Leica Nocticron 42.5mm f1.2 center crop at f1.4
Olympus 45mm f1.8 center crop at f1.4: n/a
Leica Nocticron 42.5mm f1.2 center crop at f1.8
Olympus 45mm f1.8 center crop at f1.8
Leica Nocticron 42.5mm f1.2 center crop at f2
Olympus 45mm f1.8 center crop at f2
Leica Nocticron 42.5mm f1.2 center crop at f2.8
Olympus 45mm f1.8 center crop at f2.8
Leica Nocticron 42.5mm f1.2 center crop at f4
Olympus 45mm f1.8 center crop at f4
Leica Nocticron 42.5mm f1.2 center crop at f5.6
Olympus 45mm f1.8 center crop at f5.6
Leica Nocticron 42.5mm f1.2 center crop at f8
Olympus 45mm f1.8 center crop at f8
Leica Nocticron 42.5mm f1.2 center crop at f11
Olympus 45mm f1.8 center crop at f11
Leica Nocticron 42.5mm f1.2 center crop at f16
Olympus 45mm f1.8 center crop at f16

 

Leica Nocticron 42.5mm f1.2 vs Olympus 45mm f1.8 corner sharpness

 

Leica Nocticron 42.5mm f1.2 corner sharpness
Olympus 45mm f1.8 corner sharpness
Leica Nocticron 42.5mm f1.2 corner crop at f1.2
Olympus 45mm f1.8 corner crop at f1.8
Leica Nocticron 42.5mm f1.2 corner crop at f1.4
Olympus 45mm f1.8 corner crop at f1.4: n/a
Leica Nocticron 42.5mm f1.2 corner crop at f1.8
Olympus 45mm f1.8 corner crop at f1.8
Leica Nocticron 42.5mm f1.2 corner crop at f2
Olympus 45mm f1.8 corner crop at f2
Leica Nocticron 42.5mm f1.2 corner crop at f2.8
Olympus 45mm f1.8 corner crop at f2.8
Leica Nocticron 42.5mm f1.2 corner crop at f4
Olympus 45mm f1.8 corner crop at f4
Leica Nocticron 42.5mm f1.2 corner crop at f5.6
Olympus 45mm f1.8 corner crop at f5.6
Leica Nocticron 42.5mm f1.2 corner crop at f8
Olympus 45mm f1.8 corner crop at f8
Leica Nocticron 42.5mm f1.2 corner crop at f11
Olympus 45mm f1.8 corner crop at f11
Leica Nocticron 42.5mm f1.2 corner crop at f16
Olympus 45mm f1.8 corner crop at f16

 

Leica Nocticron 42.5mm f1.2 Bokeh comparison

Leica Nocticron 42.5mm f1.2 bokeh
Olympus 45mm f1.8 bokeh
Leica Nocticron 42.5mm f1.2 at f1.2 (full image)
Olympus 45mm f1.8 at f1.8 (full image)
Leica Nocticron 42.5mm f1.2 at f1.4 (full image)
Olympus 45mm f1.8 at f1.4: n/a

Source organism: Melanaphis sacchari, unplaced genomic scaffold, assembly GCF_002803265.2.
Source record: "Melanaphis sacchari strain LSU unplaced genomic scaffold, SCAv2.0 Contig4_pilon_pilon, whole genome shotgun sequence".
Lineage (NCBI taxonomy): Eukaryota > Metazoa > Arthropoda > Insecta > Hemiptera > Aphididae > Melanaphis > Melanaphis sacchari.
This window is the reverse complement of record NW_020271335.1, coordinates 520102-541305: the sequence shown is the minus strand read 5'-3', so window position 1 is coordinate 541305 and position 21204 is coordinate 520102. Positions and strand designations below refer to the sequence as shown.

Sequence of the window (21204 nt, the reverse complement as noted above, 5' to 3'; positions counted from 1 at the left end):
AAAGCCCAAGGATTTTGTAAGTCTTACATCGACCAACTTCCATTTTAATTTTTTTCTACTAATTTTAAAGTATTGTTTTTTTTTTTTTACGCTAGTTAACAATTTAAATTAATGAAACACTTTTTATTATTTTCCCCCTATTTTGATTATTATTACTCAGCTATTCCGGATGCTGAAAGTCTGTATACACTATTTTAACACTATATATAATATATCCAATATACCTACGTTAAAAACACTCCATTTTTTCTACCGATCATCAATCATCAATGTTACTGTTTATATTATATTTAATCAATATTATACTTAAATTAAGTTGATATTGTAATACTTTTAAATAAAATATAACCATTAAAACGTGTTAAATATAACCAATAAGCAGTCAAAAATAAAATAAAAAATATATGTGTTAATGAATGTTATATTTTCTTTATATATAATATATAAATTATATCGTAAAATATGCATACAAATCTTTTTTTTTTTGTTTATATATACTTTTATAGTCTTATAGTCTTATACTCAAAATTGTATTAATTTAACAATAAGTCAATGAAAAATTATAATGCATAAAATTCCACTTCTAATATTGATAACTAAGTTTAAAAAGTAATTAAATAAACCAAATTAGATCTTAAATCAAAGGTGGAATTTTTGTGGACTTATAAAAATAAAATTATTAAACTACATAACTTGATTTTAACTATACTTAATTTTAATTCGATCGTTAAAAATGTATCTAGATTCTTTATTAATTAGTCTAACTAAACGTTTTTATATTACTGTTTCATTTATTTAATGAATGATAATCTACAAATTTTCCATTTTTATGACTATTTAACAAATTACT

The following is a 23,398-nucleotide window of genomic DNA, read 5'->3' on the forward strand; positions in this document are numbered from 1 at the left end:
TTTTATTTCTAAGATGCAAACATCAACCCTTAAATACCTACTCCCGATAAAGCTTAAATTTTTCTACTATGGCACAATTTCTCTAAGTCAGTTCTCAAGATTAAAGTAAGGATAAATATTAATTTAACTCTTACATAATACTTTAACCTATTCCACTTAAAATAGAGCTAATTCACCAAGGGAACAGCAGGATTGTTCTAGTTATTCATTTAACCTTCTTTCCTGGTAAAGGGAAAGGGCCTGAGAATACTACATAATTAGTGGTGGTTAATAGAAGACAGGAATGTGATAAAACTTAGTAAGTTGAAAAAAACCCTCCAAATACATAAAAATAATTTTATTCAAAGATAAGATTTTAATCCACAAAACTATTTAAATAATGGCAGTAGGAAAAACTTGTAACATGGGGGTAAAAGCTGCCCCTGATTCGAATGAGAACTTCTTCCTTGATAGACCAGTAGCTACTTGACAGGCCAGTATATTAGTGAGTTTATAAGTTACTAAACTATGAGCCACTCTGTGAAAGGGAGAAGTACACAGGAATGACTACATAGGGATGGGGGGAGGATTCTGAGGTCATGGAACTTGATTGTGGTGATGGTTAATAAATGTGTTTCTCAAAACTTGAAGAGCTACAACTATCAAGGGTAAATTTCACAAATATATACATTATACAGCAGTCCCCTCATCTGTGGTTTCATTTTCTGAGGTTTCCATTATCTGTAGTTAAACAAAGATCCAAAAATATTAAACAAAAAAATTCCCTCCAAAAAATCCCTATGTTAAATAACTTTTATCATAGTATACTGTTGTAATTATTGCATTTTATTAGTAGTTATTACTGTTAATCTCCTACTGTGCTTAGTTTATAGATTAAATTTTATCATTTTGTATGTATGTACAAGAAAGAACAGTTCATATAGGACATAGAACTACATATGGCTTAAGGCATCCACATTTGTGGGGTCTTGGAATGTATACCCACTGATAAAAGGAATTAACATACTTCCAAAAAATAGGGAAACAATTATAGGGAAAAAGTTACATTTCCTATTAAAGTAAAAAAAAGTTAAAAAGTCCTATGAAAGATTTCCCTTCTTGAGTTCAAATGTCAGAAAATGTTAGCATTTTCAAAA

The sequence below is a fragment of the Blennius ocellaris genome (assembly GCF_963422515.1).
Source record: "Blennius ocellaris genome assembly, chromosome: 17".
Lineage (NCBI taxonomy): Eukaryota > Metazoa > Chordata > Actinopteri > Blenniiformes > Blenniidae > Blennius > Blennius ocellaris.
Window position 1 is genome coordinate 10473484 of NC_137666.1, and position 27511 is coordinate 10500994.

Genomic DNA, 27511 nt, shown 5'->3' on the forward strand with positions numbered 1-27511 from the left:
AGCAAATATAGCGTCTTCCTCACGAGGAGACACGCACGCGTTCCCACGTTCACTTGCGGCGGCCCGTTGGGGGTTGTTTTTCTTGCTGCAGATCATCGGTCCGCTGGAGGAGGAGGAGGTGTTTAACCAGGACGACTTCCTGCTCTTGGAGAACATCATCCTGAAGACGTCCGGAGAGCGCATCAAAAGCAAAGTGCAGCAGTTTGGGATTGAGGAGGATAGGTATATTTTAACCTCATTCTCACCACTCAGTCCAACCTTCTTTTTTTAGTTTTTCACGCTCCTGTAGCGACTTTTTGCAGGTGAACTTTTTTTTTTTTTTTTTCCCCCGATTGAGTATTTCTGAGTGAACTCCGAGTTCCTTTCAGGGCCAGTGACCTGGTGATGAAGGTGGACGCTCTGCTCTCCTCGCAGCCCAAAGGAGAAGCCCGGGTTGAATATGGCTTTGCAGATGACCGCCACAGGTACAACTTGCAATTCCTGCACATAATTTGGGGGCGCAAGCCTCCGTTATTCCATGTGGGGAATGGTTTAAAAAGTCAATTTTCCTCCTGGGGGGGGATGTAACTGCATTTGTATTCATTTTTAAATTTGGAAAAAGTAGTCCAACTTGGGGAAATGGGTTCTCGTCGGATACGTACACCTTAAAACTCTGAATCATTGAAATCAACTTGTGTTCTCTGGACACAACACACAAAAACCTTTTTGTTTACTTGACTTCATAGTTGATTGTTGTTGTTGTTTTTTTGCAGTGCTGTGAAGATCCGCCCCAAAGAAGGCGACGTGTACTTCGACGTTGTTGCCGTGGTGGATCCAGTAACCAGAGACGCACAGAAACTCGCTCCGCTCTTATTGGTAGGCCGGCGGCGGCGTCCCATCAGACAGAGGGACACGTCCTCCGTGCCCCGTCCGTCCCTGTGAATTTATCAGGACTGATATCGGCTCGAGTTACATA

Leica Nocticron 42.5mm f1.2 at f1.8 (full image)
Olympus 45mm f1.8 at f1.8 (full image)
Leica Nocticron 42.5mm f1.2 at f2 (full image)
Olympus 45mm f1.8 at f2 (full image)
Leica Nocticron 42.5mm f1.2 at f2.8 (full image)
Olympus 45mm f1.8 at f2.8 (full image)

Nocticron vs Olympus 45mm and Olympus 75mm

Another lens many photographers will be wanting to compare is the Olympus 75mm f1.8. In terms of build and optical sharpness, this is a much closer match to the Nocticron, although it’s actually smaller and about half the price. Below I’ve presented the bar composition with all three lenses at their maximum apertures, f1.2 on the Nocticron and f1.8 for the two Olympus models. I started with the Nocticron and gradually moved further away to maintain the composition with the longer focal length alternatives from Olympus.

You’ve already seen how the Nocticron compares against the Olympus 45mm f1.8 at their maximum respective apertures: the Nocticron delivers a shallower depth of field with tidier bokeh, albeit with specular highlights rendered as cats eyes rather than circles. As for the Olympus 75mm f1.8, its longer focal length delivers a noticeably shallower depth of field than the other pair, while also enlarging the elements in the background for better or worse. The perspective is also flattened, the highlights are mostly circular, and it’s worth noting the subject is as sharp as the Nocticron when viewed at 100%. Looking at the entire frame, most would probably prefer the view from the Olympus 75mm f1.8, but it’s important to note it’s taken from almost double the distance which may not be convenient, nor practical for portraits. Scroll down further for some more comparisons between the three!